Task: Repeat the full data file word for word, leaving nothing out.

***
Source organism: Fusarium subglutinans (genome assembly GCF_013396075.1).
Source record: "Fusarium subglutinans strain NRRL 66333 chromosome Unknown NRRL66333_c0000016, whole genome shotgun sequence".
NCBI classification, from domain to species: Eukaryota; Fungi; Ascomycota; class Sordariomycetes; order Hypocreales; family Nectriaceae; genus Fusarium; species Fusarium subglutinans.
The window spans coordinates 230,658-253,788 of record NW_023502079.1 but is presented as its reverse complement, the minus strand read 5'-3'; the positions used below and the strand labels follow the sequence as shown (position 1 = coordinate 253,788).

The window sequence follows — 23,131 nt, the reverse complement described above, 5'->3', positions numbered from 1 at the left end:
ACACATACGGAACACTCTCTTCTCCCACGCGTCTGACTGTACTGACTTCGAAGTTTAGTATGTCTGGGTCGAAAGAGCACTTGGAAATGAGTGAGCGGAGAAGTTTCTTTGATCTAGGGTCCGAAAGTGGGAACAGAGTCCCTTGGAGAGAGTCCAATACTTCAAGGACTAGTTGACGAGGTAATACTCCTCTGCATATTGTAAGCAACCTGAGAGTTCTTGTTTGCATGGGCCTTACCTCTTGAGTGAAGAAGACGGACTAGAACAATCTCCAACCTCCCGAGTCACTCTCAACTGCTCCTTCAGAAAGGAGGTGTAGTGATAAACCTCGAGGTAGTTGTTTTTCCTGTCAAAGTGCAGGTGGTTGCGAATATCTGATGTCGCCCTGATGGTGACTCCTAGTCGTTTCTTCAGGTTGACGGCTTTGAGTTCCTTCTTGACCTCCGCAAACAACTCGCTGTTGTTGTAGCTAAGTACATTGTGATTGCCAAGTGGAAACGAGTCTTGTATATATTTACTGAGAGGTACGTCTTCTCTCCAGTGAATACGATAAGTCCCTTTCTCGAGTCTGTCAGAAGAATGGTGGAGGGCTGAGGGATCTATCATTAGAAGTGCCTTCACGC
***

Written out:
Source organism: Fusarium subglutinans (genome assembly GCF_013396075.1).
Source record: "Fusarium subglutinans strain NRRL 66333 chromosome Unknown NRRL66333_c0000016, whole genome shotgun sequence".
NCBI classification, from domain to species: Eukaryota; Fungi; Ascomycota; class Sordariomycetes; order Hypocreales; family Nectriaceae; genus Fusarium; species Fusarium subglutinans.
The window spans coordinates 230,658-253,788 of record NW_023502079.1 but is presented as its reverse complement, the minus strand read 5'-3'; the positions used below and the strand labels follow the sequence as shown (position 1 = coordinate 253,788).

The window sequence follows — 23,131 nt, the reverse complement described above, 5'->3', positions numbered from 1 at the left end:
ACACATACGGAACACTCTCTTCTCCCACGCGTCTGACTGTACTGACTTCGAAGTTTAGTATGTCTGGGTCGAAAGAGCACTTGGAAATGAGTGAGCGGAGAAGTTTCTTTGATCTAGGGTCCGAAAGTGGGAACAGAGTCCCTTGGAGAGAGTCCAATACTTCAAGGACTAGTTGACGAGGTAATACTCCTCTGCATATTGTAAGCAACCTGAGAGTTCTTGTTTGCATGGGCCTTACCTCTTGAGTGAAGAAGACGGACTAGAACAATCTCCAACCTCCCGAGTCACTCTCAACTGCTCCTTCAGAAAGGAGGTGTAGTGATAAACCTCGAGGTAGTTGTTTTTCCTGTCAAAGTGCAGGTGGTTGCGAATATCTGATGTCGCCCTGATGGTGACTCCTAGTCGTTTCTTCAGGTTGACGGCTTTGAGTTCCTTCTTGACCTCCGCAAACAACTCGCTGTTGTTGTAGCTAAGTACATTGTGATTGCCAAGTGGAAACGAGTCTTGTATATATTTACTGAGAGGTACGTCTTCTCTCCAGTGAATACGATAAGTCCCTTTCTCGAGTCTGTCAGAAGAATGGTGGAGGGCTGAGGGATCTATCATTAGAAGTGCCTTCACGC